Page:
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Sluggish or Poor Virtual Machine Performance


There are various issues that can impact the performance of a Virtual Machine (VM) in the Cyber Range, making the user experience slower than normal. This article provides a slightly technical description of each issue, how to detect if one of the issues is the cause for your sluggish experience, and if it is the cause, how to address the issue.

Virtual Machine Delayed First Boot


When VMs on the Range are provisioned and started for the first time, each dedicated VM's underlying Virtual Hard Disk Drive (VHDD) is "instantly" cloned (by reference) from a saved VHDD image. Until the freshly provisioned system is fully "warmed up" (i.e. synchronized between the active VHDD device and the originating, read only, VHDD image), users will not be able to access their VMs. This process can take about 15-20 minutes depending on the environment. This warm-up process only impacts the first startup of a VM; subsequent startups will be much quicker.


To alleviate a majority of this wait time, the Cyber Range has implemented the Pool Model to provide pre-warmed VMs as often as possible. For more information, please see the article titled Cyber Range Pool Model. In cases where a pre-warmed VM may not be ready (e.g. setting the expected number of users too low for a large course), we recommend booting up all of your students' VMs at least 20 minutes before needed. This can be done by clicking "Start All" within the desired exercise environment. Please see Start All Exercises Feature for more information on this feature. This process only applies to first time access to a VM, and subsequent startups of the VM should only take about 45-60 seconds.

Custom Desktop Settings Causing Sluggishness


Instructors are free to customize exercise environments, including the ability to change the operating system's graphic settings (e.g. enable 2D/3D rendering effects, enable Compiz (on Linux), switch from XFCE to Gnome DEs, etc). If you are using a customized desktop environment like this, the additional CPU and memory resources needed for keeping such desktops properly refreshed can detract from the available resources for services and the OS' system scheduler. This can result in an overall slower VM session user experience. This can be seen by looking at the system load. If load levels are consistently high (or over 1-2 as seen from the Linux "uptime" command), or if you need to enable such multimedia rich settings, please contact support to request a VM environment with additional CPU and/or memory resources. Note, that adding CPU/memory resources to an existing class/exercise architecture after the fact may require the tearing down and recreation of related instructor and student environments.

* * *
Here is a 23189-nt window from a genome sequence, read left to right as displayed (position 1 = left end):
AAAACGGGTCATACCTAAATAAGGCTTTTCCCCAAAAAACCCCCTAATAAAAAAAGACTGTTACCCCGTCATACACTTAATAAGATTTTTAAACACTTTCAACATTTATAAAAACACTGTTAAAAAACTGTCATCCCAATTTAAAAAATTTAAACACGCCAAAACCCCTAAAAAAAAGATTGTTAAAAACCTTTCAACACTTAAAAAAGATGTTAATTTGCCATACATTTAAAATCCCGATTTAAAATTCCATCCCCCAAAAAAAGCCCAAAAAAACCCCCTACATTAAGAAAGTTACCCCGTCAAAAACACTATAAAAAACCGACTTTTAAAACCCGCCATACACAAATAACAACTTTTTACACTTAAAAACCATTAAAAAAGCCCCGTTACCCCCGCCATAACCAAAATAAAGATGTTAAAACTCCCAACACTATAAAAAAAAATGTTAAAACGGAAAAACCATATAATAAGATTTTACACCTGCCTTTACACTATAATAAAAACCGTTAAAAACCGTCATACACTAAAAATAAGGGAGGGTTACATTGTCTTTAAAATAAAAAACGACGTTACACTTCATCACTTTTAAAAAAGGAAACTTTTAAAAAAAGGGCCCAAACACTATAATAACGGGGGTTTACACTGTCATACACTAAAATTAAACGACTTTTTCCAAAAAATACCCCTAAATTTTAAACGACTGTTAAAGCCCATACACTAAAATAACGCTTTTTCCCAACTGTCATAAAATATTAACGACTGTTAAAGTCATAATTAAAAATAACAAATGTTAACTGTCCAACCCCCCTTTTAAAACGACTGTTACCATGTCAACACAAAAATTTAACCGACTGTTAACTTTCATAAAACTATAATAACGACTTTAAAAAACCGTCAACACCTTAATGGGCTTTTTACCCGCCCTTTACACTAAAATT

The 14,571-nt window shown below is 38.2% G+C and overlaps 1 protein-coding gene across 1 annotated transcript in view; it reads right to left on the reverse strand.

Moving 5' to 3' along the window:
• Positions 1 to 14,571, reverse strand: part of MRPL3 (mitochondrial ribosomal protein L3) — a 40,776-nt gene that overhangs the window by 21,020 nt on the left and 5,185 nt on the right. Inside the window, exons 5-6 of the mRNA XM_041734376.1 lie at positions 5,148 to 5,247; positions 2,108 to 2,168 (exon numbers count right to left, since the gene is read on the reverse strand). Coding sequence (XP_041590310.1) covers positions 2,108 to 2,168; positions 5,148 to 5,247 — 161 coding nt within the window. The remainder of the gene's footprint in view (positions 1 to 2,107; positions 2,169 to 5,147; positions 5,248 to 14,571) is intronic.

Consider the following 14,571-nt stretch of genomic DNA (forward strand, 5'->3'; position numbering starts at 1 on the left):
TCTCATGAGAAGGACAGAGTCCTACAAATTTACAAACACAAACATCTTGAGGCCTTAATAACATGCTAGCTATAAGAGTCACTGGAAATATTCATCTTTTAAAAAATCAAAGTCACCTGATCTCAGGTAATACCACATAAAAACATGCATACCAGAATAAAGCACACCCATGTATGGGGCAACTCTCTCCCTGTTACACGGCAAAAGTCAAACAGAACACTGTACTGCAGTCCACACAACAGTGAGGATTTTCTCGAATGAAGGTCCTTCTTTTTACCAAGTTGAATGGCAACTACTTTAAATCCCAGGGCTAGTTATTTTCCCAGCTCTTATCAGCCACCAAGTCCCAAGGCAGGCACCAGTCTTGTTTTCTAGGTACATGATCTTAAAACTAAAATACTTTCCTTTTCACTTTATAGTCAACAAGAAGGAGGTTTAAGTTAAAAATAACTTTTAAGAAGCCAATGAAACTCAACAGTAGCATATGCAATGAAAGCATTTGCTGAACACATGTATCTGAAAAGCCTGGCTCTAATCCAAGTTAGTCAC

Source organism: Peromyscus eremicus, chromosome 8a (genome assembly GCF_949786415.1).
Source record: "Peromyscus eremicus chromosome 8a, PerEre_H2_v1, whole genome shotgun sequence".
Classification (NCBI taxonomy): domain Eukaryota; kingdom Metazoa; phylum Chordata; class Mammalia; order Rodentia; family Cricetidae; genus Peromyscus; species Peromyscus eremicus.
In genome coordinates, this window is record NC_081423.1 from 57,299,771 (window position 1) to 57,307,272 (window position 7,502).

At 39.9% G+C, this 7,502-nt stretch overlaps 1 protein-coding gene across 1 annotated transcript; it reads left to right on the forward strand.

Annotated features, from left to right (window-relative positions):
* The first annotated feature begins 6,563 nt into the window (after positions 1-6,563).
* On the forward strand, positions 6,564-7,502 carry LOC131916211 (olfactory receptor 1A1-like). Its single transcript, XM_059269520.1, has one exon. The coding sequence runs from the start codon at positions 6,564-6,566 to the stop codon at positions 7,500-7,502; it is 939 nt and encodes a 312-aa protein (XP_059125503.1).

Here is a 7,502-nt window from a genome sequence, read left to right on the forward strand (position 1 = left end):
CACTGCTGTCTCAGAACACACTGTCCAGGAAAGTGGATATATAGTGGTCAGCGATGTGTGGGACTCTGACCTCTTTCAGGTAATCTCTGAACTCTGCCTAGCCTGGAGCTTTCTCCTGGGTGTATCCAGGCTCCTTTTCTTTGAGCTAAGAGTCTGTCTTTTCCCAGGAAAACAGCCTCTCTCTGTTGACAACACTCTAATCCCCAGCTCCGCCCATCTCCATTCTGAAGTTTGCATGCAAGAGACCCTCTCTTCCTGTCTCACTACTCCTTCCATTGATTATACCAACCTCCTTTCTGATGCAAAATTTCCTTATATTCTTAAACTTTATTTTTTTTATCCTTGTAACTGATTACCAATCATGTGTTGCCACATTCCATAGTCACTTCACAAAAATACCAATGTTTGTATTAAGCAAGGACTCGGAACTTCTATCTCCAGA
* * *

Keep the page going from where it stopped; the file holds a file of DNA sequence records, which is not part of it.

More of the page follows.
This solution is related to desktop loads vs allocated resources. In short, the fix here is to either not run desktop intensive configurations (such as Compiz, 2D/3D effects, Gnome/KDE Desktop Environments, etc), or request higher CPU/memory settings for your classroom environments. Please see our article on CPU and memory settings of Range virtual machines for more information.

High Network Latency (Based on Location or ISP)


This is not a common issue, as the Cyber Range does not need a lot of bandwidth to deliver a crisp and snappy graphical environment. For example, some instructors have been able to host their class over a smartphone hotspot. However, what can impact perceived performance is high latency (or round trip packet time from client to the cloud and back to the client). High network latency can greatly impact the user experience, especially on graphical (non-console/ssh) sessions. As such, we recommend against high-latency connection technologies such as connecting to the Range over VPN (encrypted Virtual Private Network) connections, satellite ISPs, or congested/shared WiFi (e.g. where clients watching YouTube or Netflix can impose choppy latency issues).

How to Diagnose

You can test your "ping time" to the front end of the Cyber Range by opening a terminal or CMD text window and typing "ping" on your local PC. Any ping time of under 50ms should provide a very usable client experience. A ping time from 50-100ms is usable. But a ping time over over 100-200ms will incur noticeable sluggish or "choppy" client experience.


If you are on a high latency network, try reconnecting from an environment with better connectivity (using the ping test as a rough metric).

Have a Question? Contact Support


Students: Please reach out to your Instructor who can submit a ticket to our Support Team on your behalf.

We're here to help you. If you still have questions after reviewing the information above, please feel free to submit a ticket with our Support Team and we'll get back to you as soon as possible.